sampCount += 1.0;
}
}
sigmaVariancePair /= sampCount;
float variance = max(0.0, sigmaVariancePair.y - sigmaVariancePair.x * sigmaVariancePair.x);
Christoph Schied (@c_schied) does this in A-SVGF estimating the spatial variance as a combination of an edge avoiding guassian filter (similar to the a-trous guided filter) and using this in a feedback loop to drive the accumulationFactor
during spatio-temporal reprojection. In addition to managing accumulation, estimating variance can also allow for you to tone down the weight of your filter temporally, [Olejnik et al. 2020] uses a poisson disk filter similar to A-SVGF to better render contact shadows.
/**
* Variance Estimation
* Copyright (c) 2018, Christoph Schied
* All rights reserved.
* 🎓 Slightly simplified for this example:
*/
// ⛏️ Setup
float weightSum = 1.0;
int radius = 3; // ⚪ 7x7 Gaussian Kernel
float2 moment = tMomentPrev.Load(ipos).rg;
float4 c = tColor.Load(ipos);
float histlen = tHistoryLength, ipos, 0).r;
for (int yy = -radius; yy <= radius; ++yy)
{
for (int xx = -radius; xx <= radius; ++xx)
{
// ☝️ We already have the center data
if (xx != 0 && yy != 0) { continue; }
// ⬇️ Sample current point data with current uv
int2 p = ipos + int2(xx, yy);
float4 curColor = tColor.Load(p);
float curDepth = tDepth.Load(p).x;
float3 curNormal = tNormal.Load(p).xyz;
// 💡 Determine the average brightness of this sample
// 🌎 Using International Telecommunications Union's ITU BT.601 encoding params
float l = luminance(curColor.rgb);
float weightDepth = abs(curDepth - depth.x) / (depth.y * length(float2(xx, yy)) + 1.0e-2);
float weightNormal = pow(max(0, dot(curNormal, normal)), 128.0);
uint curMeshID = floatBitsToUint(tMeshID, p, 0).r);
float w = exp(-weightDepth) * weightNormal * (meshID == curMeshID ? 1.0 : 0.0);
if (isnan(w))
w = 0.0;
weightSum += w;
moment += float2(l, l * l) * w;
c.rgb += curColor.rgb * w;
}
}
moment /= weightSum;
c.rgb /= weightSum;
varianceSpatial = (1.0 + 2.0 * (1.0 - histlen)) * max(0.0, moment.y - moment.x * moment.x);
outFragColor = float4(c.rgb, (1.0 + 3.0 * (1.0 - histlen)) * max(0.0, moment.y - moment.x * moment.x));
Firefly rejection can be done in a variety of ways, from adjusting how you're sampling during raytracing, to using filtering techniques or huristics about your output radiance.
//https://twitter.com/YuriyODonnell/status/1199253959086612480
//http://cg.ivd.kit.edu/publications/p2013/PSR_Kaplanyan_2013/PSR_Kaplanyan_2013.pdf
//http://jcgt.org/published/0007/04/01/paper.pdf
float oldRoughness = payload.roughness;
payload.roughness = min(1.0, payload.roughness + roughnessBias);
roughnessBias += oldRoughness * 0.75f;
// 🗜️ Ray Tracing Gems Chapter 17
float3 fireflyRejectionClamp(float3 radiance, float3 maxRadiance)
{
return min(radiance, maxRadiance);
}
// 🧯 Ray Tracing Gems Chapter 25
float3 fireflyRejectionVariance(float3 radiance, float3 variance, float3 shortMean, float3 dev)
{
float3 dev = sqrt(max(1.0e-5, variance));
float3 highThreshold = 0.1 + shortMean + dev * 8.0;
float3 overflow = max(0.0, radiance - highThreshold);
return radiance - overflow;
}
A-Trous avoids sampling in a slightly dithered pattern to cover a wider radius than would normally be possible in a 3x3 or 5x5 guassian kernel while at the same time having the ability to be repeated multiple times, and avoid bluring across edges thanks number of different inputs.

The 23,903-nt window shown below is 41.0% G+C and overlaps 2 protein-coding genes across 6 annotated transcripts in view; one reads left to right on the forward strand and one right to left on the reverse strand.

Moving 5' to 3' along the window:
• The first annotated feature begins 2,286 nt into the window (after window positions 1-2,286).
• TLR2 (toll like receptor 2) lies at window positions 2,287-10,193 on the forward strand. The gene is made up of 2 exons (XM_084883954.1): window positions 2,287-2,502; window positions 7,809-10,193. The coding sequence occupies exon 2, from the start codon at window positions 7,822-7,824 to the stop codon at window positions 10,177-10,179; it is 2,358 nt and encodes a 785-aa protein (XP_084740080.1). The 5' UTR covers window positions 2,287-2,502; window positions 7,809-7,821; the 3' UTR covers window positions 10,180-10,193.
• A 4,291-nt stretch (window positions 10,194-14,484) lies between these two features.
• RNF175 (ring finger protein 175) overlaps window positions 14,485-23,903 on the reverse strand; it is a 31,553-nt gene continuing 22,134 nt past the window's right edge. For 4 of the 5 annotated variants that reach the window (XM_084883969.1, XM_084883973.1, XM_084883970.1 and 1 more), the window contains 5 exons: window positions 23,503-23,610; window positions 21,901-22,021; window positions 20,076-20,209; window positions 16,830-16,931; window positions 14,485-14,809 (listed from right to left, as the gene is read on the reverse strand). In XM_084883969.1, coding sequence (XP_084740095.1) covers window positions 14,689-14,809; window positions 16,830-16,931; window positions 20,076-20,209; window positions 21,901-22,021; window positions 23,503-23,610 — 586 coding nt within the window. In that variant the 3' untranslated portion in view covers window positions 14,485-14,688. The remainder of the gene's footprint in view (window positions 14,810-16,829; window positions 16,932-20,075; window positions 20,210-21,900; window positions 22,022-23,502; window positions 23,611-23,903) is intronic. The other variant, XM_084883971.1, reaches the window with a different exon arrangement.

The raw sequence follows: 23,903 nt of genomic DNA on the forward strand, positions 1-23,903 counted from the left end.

This can be done in combination with:
Subsampling according to a dithering pattern, thus reducing the number of samples in your bluring kernel even more.
Drive your blur with more information such as surface roughness [Abdollah-shamshir-saz 2018], the aproximate Specular BRDF lobe [Tokuyoshi 2015], shadow penumbras [Liu et al. 2019], etc.
All of these classes of algorithms rely on reusing data, thus when that isn't possible, such as in the case of fast moving objects, highly complex geometry, or areas with little history information, the quality of each method decreases. There are ways to make use of some cached data to help avoid this, such as using irradiance caching to have a better default color as in the case of Minecraft RTX.
Direct Normals | First Bounce Normals |
---|---|
Spatio-temporal reprojection is also significantly more difficult with reflections, so often times denoisers will rely on first-bounce data, where the normals of a reflective surface, positional data, etc. are based on the first reflection rather than the original surface.
Denoising can help bridge the gap between a low sample per pixel image and ground truth by reusing previous samples through spatio-temporal reprojection - adaptively resampling radiance or statistical information for importance sampling, and using filters such as fast gaussian/bilateral filters or AI techniques like denoising autoencoders and upscaling though super sampling.
While denoising isn't perfect as temporal techniques can introduce a lag in radiance and any filter will introduce some loss of sharpness due to it attempting to blur the original image, guided filters can help maintain sharpness, and adaptively sampling or increasing samples per pixels for each frame can make the difference between denoised and ground truth images negligable. Still, there's no substitute for higher samples per pixel, so experiment with these techniques with different sample per pixel (spp) counts.
Dihara Wijetunga (@diharaw94) released a blog post that discusses denoising different aspects of a hybrid renderer.
NVIDIA released their Real-Time Denoiser for limited review. You can sign up to view it here.
Interactive Path Tracing and Reconstruction of Sparse Volumes uses a machine learning denoiser to denoise volumes with adaptive sampling.